Do I need insulin to manage my diabetes?
Q: I am aged 59 years old. I have diabetes from the past 20 years. I have been using tablets Diabetral-2 daily in the morning and evening, Pioglar 45 mg daily once and Glycephage one daily. My blood sugar levels stands at 120 mg fasting and 180 mg post meal (2 hours). Is it necessary to go for insulin? I am suffering from knee pain from the past few days and am using Ebov 60 once daily.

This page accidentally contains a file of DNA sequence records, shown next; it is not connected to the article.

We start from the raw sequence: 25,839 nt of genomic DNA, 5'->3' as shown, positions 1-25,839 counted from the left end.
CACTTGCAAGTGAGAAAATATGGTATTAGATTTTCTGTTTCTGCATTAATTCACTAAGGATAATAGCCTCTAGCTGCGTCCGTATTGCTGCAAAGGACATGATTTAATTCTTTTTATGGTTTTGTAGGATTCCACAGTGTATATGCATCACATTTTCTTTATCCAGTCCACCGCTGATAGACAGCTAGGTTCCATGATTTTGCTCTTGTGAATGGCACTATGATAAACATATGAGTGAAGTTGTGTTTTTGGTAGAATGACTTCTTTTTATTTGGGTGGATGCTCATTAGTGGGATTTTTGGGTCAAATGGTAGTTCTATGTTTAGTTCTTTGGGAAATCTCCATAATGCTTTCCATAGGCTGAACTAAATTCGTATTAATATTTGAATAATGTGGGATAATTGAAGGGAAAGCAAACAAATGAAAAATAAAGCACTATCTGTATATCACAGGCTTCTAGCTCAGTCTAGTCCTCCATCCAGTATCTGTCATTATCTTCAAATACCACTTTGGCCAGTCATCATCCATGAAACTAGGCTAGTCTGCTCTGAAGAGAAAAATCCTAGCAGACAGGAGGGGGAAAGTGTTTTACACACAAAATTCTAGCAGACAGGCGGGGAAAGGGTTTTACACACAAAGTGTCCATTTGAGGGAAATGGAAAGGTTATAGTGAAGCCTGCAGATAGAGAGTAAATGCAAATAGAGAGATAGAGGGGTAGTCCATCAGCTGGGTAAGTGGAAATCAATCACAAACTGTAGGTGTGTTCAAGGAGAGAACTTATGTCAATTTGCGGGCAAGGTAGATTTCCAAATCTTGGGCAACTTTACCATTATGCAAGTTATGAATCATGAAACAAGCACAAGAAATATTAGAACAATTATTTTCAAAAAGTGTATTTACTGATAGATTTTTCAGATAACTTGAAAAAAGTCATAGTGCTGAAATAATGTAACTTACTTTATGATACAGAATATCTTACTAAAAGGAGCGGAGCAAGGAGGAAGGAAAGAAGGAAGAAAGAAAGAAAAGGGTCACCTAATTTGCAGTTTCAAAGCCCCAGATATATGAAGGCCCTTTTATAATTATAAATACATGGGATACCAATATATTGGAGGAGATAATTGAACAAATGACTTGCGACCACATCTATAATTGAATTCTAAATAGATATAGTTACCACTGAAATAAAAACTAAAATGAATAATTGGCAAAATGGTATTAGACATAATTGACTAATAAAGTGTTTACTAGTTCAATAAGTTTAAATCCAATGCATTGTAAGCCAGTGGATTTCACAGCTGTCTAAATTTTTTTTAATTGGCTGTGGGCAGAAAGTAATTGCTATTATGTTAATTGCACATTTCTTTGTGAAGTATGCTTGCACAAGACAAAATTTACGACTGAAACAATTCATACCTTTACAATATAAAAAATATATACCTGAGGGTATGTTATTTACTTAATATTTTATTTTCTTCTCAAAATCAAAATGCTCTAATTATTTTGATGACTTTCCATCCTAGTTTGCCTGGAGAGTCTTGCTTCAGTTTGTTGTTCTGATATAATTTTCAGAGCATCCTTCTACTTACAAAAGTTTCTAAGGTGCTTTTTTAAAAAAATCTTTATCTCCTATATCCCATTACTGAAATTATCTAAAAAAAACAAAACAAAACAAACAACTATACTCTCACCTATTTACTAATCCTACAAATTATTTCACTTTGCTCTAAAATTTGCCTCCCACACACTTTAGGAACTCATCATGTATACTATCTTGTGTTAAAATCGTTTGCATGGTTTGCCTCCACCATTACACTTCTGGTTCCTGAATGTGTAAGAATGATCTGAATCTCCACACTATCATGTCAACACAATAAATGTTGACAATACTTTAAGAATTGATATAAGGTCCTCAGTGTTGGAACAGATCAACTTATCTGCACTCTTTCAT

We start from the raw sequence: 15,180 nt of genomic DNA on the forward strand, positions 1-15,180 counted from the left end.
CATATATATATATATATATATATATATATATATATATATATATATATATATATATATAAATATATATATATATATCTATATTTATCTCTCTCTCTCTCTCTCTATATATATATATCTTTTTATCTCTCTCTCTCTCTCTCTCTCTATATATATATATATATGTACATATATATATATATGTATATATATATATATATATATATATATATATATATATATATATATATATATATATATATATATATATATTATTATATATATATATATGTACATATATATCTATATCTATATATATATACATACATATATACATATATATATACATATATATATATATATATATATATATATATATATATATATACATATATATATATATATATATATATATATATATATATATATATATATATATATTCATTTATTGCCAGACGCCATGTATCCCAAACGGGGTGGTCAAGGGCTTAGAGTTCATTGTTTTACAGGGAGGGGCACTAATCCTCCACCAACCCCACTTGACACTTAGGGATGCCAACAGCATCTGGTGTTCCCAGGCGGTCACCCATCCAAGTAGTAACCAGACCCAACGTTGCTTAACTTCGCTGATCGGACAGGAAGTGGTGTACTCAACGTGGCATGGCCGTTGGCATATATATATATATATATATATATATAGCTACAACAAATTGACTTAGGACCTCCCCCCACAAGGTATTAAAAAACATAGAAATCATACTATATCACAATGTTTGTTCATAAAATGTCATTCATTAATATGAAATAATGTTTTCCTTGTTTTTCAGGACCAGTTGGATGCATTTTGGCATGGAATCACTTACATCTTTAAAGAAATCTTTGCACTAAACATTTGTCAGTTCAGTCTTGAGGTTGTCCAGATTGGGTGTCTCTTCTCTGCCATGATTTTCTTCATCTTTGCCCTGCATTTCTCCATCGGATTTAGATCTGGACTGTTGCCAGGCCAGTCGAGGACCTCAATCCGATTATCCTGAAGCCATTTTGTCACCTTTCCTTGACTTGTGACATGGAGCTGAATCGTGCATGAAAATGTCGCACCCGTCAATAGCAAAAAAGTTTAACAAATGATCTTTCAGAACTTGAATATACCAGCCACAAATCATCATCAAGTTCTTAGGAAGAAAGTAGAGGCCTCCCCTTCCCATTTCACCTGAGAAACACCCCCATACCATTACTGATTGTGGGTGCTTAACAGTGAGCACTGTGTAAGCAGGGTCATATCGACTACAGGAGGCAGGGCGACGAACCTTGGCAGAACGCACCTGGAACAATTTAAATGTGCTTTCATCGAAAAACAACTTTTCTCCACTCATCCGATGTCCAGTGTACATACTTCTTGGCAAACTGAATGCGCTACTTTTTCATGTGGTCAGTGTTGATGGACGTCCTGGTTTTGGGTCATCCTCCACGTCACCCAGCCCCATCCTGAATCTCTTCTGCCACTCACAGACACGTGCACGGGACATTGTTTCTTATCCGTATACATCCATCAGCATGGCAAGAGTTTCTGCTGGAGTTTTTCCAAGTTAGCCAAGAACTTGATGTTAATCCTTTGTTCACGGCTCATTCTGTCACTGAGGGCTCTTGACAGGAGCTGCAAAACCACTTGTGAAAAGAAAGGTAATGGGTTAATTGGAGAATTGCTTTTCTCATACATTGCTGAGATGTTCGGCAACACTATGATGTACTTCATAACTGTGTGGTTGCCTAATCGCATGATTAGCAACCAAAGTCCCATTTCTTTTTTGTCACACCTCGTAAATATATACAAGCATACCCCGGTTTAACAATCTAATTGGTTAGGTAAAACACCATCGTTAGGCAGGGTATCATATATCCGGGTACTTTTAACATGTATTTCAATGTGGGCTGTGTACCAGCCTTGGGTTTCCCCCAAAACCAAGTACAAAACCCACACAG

A:If the information given by you is correct, then you are consuming one medicine (metformin) twice. Glyciphage is a brand name and contains metformin (500mg and 850 mg). Diabetrol is a Fixed-Dose Combination of glibenclamide 5mg and metformin 500mg. It is incorrect to give the same medicine twice in two different formulations. Pioglar is the brand name; it contains pioglitazone. Pioglitazone is given only when the diabetes is not under control with maximal doses of glibenclamide (15 mg daily - you are taking 10 mg daily) and metformin (Glyciphage 850 mg three times daily). In other words if a patient is taking glibenclamide (Daonil) 5mg with all the meals breakfast, lunch and dinner) along with metformin (Glyciphage 850 mg) three times daily and the blood sugar is till not under control, then pioglitazone (Glizone) can be added starting with 15 mg once daily and increasing to 30 mg and then to 45mg once daily. If still the blood sugar is not under control, then it may be necessary to shift to insulin and metformin. Needless to say diet control and exercise are integral part of the management of diabetes. Without them even insulin can fail to control the disease. I hope you are doing brisk walk daily for at least 45 minutes so as to cover 4.5 km or more. With regard to your knee problem, it could be a complication of diabetes or independent of it. It should be investigated and diagnosed. Ebove 60 does not appear on the national and international data bank of quality medicines. Hence I am unable to comment on it. Please see general statements on FDCs and brands below. General statement on selection of brands: There are scores, sometimes hundreds, of brands of the same medicine. Against about 300 pharmaceutical manufacturers in western countries like Britain, there are over 20,000 producers in India that market more than 40,000 brands. Most manufacturers do not have quality testing laboratories. Hence selection of brands is important. Many companies give incentives to prescribers to patronise their products. Patients should check the reputation of manufacturers before consuming medicines. Fixed-Dose Combinations (FDCs): Medicines are discovered individually and are supposed to be taken separately. A huge number of irrational, illegal combinations of drugs are being sold in India; quite a few without mandatory approval of the Drugs Controller General, India (DCGI). Except in a few cases (such as TB medicines), it is always better to take medicines separately so that dosage can be adjusted and side effects monitored.